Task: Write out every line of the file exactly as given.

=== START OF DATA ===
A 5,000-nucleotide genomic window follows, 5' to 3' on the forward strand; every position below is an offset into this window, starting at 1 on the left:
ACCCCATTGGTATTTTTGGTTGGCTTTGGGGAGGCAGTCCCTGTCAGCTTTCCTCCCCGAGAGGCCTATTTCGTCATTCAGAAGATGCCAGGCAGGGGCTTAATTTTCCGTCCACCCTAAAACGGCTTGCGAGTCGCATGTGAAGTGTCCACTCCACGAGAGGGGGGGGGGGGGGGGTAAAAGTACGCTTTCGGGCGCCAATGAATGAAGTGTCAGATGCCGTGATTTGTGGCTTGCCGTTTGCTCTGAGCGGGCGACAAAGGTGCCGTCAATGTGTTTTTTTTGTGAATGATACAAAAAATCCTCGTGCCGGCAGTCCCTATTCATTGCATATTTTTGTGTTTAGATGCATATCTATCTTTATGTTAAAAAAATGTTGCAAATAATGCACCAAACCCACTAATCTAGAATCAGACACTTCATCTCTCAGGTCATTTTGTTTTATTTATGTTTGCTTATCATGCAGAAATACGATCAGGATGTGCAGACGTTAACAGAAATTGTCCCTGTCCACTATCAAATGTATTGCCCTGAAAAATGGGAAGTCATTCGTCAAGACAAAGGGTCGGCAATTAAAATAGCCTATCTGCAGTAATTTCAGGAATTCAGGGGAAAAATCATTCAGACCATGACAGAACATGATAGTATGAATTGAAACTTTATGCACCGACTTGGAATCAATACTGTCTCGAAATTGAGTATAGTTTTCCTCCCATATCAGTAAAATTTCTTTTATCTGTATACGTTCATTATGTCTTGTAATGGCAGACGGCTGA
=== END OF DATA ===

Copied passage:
A 5,000-nucleotide genomic window follows, 5' to 3' on the forward strand; every position below is an offset into this window, starting at 1 on the left:
ACCCCATTGGTATTTTTGGTTGGCTTTGGGGAGGCAGTCCCTGTCAGCTTTCCTCCCCGAGAGGCCTATTTCGTCATTCAGAAGATGCCAGGCAGGGGCTTAATTTTCCGTCCACCCTAAAACGGCTTGCGAGTCGCATGTGAAGTGTCCACTCCACGAGAGGGGGGGGGGGGGGGGTAAAAGTACGCTTTCGGGCGCCAATGAATGAAGTGTCAGATGCCGTGATTTGTGGCTTGCCGTTTGCTCTGAGCGGGCGACAAAGGTGCCGTCAATGTGTTTTTTTTGTGAATGATACAAAAAATCCTCGTGCCGGCAGTCCCTATTCATTGCATATTTTTGTGTTTAGATGCATATCTATCTTTATGTTAAAAAAATGTTGCAAATAATGCACCAAACCCACTAATCTAGAATCAGACACTTCATCTCTCAGGTCATTTTGTTTTATTTATGTTTGCTTATCATGCAGAAATACGATCAGGATGTGCAGACGTTAACAGAAATTGTCCCTGTCCACTATCAAATGTATTGCCCTGAAAAATGGGAAGTCATTCGTCAAGACAAAGGGTCGGCAATTAAAATAGCCTATCTGCAGTAATTTCAGGAATTCAGGGGAAAAATCATTCAGACCATGACAGAACATGATAGTATGAATTGAAACTTTATGCACCGACTTGGAATCAATACTGTCTCGAAATTGAGTATAGTTTTCCTCCCATATCAGTAAAATTTCTTTTATCTGTATACGTTCATTATGTCTTGTAATGGCAGACGGCTGA